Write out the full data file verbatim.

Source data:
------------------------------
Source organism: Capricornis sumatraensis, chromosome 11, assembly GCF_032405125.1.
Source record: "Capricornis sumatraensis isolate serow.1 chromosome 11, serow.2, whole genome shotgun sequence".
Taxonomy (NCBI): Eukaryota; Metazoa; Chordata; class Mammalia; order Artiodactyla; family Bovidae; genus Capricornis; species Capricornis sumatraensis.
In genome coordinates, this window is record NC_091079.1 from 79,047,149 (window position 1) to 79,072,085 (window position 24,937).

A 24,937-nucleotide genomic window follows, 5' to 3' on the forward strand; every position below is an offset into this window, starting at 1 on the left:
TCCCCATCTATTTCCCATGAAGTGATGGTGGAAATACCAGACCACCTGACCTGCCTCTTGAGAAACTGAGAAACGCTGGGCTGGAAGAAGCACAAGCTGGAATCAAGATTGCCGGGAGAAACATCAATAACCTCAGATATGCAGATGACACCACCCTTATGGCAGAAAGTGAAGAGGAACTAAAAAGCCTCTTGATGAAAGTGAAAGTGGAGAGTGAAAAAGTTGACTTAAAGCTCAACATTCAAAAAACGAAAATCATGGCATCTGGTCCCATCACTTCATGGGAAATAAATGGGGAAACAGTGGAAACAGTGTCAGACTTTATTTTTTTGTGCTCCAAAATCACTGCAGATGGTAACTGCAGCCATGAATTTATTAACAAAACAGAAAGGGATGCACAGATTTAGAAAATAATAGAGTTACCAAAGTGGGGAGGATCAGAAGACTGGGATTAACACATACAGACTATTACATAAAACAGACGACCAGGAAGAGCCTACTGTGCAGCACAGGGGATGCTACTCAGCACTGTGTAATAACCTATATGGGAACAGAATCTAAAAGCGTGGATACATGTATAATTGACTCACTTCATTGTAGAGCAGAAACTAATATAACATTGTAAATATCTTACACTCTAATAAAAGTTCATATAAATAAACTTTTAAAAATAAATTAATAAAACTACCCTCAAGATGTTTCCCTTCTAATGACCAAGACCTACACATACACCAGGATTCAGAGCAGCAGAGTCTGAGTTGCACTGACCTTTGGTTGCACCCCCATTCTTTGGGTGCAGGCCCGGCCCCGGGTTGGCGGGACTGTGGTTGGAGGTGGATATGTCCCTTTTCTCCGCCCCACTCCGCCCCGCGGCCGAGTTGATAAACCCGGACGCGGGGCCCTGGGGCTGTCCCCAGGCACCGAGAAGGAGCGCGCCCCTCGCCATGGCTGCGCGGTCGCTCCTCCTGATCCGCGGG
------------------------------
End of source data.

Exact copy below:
Source organism: Capricornis sumatraensis, chromosome 11, assembly GCF_032405125.1.
Source record: "Capricornis sumatraensis isolate serow.1 chromosome 11, serow.2, whole genome shotgun sequence".
Taxonomy (NCBI): Eukaryota; Metazoa; Chordata; class Mammalia; order Artiodactyla; family Bovidae; genus Capricornis; species Capricornis sumatraensis.
In genome coordinates, this window is record NC_091079.1 from 79,047,149 (window position 1) to 79,072,085 (window position 24,937).

A 24,937-nucleotide genomic window follows, 5' to 3' on the forward strand; every position below is an offset into this window, starting at 1 on the left:
TCCCCATCTATTTCCCATGAAGTGATGGTGGAAATACCAGACCACCTGACCTGCCTCTTGAGAAACTGAGAAACGCTGGGCTGGAAGAAGCACAAGCTGGAATCAAGATTGCCGGGAGAAACATCAATAACCTCAGATATGCAGATGACACCACCCTTATGGCAGAAAGTGAAGAGGAACTAAAAAGCCTCTTGATGAAAGTGAAAGTGGAGAGTGAAAAAGTTGACTTAAAGCTCAACATTCAAAAAACGAAAATCATGGCATCTGGTCCCATCACTTCATGGGAAATAAATGGGGAAACAGTGGAAACAGTGTCAGACTTTATTTTTTTGTGCTCCAAAATCACTGCAGATGGTAACTGCAGCCATGAATTTATTAACAAAACAGAAAGGGATGCACAGATTTAGAAAATAATAGAGTTACCAAAGTGGGGAGGATCAGAAGACTGGGATTAACACATACAGACTATTACATAAAACAGACGACCAGGAAGAGCCTACTGTGCAGCACAGGGGATGCTACTCAGCACTGTGTAATAACCTATATGGGAACAGAATCTAAAAGCGTGGATACATGTATAATTGACTCACTTCATTGTAGAGCAGAAACTAATATAACATTGTAAATATCTTACACTCTAATAAAAGTTCATATAAATAAACTTTTAAAAATAAATTAATAAAACTACCCTCAAGATGTTTCCCTTCTAATGACCAAGACCTACACATACACCAGGATTCAGAGCAGCAGAGTCTGAGTTGCACTGACCTTTGGTTGCACCCCCATTCTTTGGGTGCAGGCCCGGCCCCGGGTTGGCGGGACTGTGGTTGGAGGTGGATATGTCCCTTTTCTCCGCCCCACTCCGCCCCGCGGCCGAGTTGATAAACCCGGACGCGGGGCCCTGGGGCTGTCCCCAGGCACCGAGAAGGAGCGCGCCCCTCGCCATGGCTGCGCGGTCGCTCCTCCTGATCCGCGGG